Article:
We encountered these armadillos at dusk in a bayou in the Atchafalaya Basin in Louisiana about five years ago.  We’re keeping an eye out here.

Lifelongnewyorker Catches Up

Consider this a round-up of odds and ends from the uncharacteristically silent (of late) Lifelongnewyorker.

Weather.  Is delightful, thank you.  Today, October 24, it’s 81 degrees and dry.  I’m still hanging around in shorts and t-shirts, the windows are open and a delightful breeze stirs the white linen curtains.  I will enjoy what my mother called “good sleeping weather” later at the nighttime temps drop into the 50s.  Despite the evening chill, though, we’ve decided it’s still too soon to switch to our winter bedding.  Turns out we’re in a drought, which partially explains the unending series of bright summer days.  But the reality is hard to hate: since March, it’s been warm and pleasant.  Gorgeous spring, hot summer, and lovely fall.  Expecting a few days of winter at some point.

Diet.  We’ve already discussed the fact that fears of food deprivation in the South were wildly overstated.   The fine array of foods, coupled with car reliance, led Lifelongnewyorker to gain a few (more than five) pounds since arriving in Montgomery.  With the arrival of September, Lifelongnewyorker is proud to say, she started a diet and has now lost all of the weight that was added.  Mr. NYer has been most helpful, preparing diet-friendly lunches and dinners, and sacrificing his own nightly glasses of wine in solidarity, even though he doesn’t have to.  (Actually, the diet has been even more effective for him, which was not exactly a desired outcome).  The diet led to something that I haven’t experienced since 6th grade:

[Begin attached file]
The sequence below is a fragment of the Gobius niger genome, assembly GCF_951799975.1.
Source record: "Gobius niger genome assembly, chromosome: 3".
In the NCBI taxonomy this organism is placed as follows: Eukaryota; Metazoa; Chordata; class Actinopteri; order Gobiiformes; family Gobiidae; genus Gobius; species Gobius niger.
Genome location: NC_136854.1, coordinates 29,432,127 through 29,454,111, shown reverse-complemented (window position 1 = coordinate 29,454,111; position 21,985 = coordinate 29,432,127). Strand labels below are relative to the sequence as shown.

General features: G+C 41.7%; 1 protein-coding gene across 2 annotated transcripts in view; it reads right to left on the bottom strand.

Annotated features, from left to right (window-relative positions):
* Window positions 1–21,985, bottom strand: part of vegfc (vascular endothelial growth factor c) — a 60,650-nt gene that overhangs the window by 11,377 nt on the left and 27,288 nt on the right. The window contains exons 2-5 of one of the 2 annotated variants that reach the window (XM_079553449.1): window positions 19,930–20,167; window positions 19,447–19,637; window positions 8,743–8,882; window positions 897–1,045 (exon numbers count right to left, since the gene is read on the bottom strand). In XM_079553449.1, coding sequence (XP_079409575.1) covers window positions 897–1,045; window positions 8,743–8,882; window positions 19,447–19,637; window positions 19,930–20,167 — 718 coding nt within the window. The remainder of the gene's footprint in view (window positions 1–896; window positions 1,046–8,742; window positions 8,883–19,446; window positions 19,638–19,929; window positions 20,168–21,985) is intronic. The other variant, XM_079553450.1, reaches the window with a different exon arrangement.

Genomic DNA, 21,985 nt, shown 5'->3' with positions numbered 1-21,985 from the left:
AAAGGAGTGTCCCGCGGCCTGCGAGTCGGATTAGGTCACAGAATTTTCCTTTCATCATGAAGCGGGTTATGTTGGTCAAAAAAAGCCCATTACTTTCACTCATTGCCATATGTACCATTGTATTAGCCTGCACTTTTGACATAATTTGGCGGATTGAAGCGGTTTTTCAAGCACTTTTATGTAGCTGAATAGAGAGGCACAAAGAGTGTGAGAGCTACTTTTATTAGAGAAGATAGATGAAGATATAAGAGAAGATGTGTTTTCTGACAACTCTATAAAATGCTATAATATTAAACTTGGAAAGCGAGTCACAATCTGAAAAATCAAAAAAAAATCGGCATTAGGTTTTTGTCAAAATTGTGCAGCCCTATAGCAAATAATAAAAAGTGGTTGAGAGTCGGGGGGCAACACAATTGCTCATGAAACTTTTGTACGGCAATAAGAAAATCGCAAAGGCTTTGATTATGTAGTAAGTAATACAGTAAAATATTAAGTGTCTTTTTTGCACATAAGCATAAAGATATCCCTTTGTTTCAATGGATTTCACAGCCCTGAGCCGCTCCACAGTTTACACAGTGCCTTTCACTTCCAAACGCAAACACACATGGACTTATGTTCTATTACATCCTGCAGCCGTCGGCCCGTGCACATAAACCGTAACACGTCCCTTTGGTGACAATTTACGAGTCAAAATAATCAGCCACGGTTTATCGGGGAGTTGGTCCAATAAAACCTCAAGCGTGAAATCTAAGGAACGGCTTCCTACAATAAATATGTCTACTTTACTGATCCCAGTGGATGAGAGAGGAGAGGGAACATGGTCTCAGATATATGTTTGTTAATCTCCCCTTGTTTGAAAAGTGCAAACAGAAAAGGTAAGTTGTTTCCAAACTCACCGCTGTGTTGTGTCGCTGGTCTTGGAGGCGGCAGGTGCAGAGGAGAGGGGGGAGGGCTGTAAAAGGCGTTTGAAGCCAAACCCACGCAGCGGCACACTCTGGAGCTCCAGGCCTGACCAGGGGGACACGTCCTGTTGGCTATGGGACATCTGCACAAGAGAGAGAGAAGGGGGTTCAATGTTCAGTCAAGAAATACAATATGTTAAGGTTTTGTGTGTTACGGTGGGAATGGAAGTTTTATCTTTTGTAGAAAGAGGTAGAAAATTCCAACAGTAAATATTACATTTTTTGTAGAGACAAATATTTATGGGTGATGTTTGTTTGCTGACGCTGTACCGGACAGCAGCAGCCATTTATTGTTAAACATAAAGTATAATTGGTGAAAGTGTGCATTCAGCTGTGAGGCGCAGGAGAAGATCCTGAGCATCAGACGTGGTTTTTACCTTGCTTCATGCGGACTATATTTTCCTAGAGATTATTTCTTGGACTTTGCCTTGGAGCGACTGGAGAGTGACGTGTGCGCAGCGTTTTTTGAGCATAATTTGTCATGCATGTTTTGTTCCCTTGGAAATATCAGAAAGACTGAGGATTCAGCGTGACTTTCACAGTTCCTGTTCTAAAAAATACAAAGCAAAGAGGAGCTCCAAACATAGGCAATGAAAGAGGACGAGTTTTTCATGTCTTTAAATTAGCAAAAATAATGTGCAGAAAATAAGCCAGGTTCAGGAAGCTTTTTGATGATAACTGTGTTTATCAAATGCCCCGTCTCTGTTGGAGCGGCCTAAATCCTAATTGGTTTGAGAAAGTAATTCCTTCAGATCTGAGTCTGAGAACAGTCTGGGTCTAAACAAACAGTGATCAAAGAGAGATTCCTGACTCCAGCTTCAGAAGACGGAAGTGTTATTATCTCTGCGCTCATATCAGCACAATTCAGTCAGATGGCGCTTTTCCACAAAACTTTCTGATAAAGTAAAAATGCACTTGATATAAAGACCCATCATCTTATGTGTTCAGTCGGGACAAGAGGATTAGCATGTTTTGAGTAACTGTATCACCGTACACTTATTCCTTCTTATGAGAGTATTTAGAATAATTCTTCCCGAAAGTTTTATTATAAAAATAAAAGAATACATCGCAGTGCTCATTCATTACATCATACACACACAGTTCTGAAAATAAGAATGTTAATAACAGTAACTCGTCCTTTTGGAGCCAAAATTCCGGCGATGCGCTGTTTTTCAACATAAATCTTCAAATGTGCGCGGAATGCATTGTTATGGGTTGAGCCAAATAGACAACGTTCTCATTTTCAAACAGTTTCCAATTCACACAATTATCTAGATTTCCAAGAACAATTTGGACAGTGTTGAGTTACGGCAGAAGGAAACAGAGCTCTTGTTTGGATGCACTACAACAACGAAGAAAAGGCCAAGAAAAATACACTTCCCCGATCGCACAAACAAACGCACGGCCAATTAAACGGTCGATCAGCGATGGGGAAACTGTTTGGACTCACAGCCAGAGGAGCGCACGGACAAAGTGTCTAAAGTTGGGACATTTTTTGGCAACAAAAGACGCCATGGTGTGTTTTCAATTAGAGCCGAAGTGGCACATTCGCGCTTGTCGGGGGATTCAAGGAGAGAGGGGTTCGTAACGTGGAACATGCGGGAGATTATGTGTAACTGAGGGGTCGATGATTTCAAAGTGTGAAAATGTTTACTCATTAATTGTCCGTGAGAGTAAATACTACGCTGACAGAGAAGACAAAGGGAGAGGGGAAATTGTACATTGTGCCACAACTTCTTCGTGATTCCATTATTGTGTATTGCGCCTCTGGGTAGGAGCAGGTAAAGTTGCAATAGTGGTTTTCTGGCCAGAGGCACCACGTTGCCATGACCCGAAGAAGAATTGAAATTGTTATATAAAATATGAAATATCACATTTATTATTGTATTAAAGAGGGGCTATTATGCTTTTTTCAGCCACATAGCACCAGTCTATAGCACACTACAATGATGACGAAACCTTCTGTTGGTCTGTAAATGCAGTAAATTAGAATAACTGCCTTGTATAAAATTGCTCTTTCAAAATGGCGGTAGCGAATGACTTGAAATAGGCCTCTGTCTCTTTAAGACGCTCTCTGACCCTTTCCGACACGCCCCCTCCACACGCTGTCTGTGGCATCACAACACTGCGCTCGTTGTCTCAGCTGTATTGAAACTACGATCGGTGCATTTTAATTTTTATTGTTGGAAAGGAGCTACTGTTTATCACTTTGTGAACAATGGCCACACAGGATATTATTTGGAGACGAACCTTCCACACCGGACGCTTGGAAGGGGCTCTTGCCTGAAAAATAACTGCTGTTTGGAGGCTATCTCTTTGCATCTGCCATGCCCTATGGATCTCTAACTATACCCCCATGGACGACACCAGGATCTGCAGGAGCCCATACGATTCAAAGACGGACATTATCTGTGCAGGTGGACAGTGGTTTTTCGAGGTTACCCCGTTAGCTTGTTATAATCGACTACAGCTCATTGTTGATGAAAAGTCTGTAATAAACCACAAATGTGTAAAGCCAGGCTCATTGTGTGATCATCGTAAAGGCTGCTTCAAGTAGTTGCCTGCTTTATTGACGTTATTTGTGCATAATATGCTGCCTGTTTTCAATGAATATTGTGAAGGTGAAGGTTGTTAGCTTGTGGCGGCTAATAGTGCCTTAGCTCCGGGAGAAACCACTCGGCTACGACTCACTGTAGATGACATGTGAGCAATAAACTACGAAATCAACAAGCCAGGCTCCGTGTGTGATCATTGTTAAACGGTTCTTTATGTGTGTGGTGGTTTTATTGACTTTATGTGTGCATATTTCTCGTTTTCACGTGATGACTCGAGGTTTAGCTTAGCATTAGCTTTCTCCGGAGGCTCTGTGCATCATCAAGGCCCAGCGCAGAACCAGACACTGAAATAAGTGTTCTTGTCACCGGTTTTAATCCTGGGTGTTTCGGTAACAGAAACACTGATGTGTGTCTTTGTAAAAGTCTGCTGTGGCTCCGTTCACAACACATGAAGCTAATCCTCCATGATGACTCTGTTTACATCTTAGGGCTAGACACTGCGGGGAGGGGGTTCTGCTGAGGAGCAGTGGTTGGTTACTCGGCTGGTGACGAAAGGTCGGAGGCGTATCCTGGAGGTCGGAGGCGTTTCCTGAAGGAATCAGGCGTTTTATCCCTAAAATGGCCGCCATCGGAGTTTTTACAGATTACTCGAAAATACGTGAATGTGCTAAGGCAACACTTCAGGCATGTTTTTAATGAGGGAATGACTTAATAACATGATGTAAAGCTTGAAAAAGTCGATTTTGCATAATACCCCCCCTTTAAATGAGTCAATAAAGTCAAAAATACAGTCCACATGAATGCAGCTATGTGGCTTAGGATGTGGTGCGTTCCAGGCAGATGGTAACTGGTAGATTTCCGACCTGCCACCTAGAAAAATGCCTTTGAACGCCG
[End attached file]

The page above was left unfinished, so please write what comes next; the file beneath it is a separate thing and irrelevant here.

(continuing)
Going home for lunch.  One day last week, I realized I’d left my lunch in the refrigerator at home, so I got into my car, drove home, ate lunch at my kitchen table, visited for a while with the cats, read the mail, got back into the car, and arrived back at the office 45 minutes after I’d left.  Try that in NYC.

Cat intelligence.  Harpo, our older and friendly cat, had long been in the habit of taking “constitutionals” in our Staten Island backyard.  Mr. NYer would let him out and instruct him to stay in the yard.  After a certain period of time — usually 20 minutes or so — Harpo would wander away.  Mr. NYer would fetch him and bring him inside.  More than once, though, the cat slithered under the deck or wandered farther afield and couldn’t be found, and then I’d be enlisted in the effort to get him.  Simon, the younger cat, is skittish and fast.  We have never let him out.  When we moved into the Alabama house, Harpo had spent about a month in a second-floor apartment where going out was not a possibility.  Warned about the ferocity of the local flea population, we decided that Harpo was now going to be an exclusively indoor cat.  

Now, what you need to know is that the Island excursions turned him into a howling pest.  He would stand at the sliding screen door and cry to go out.  Frequently the cry worked, and Mr. NYer would let him go.  Here in Alabama, Harpo’s voice has been raised only in anticipation of food, or when he hauls one of his toys around.  He has never asked to go outside, and has never made any kind of dash when the French door to the patio is opened.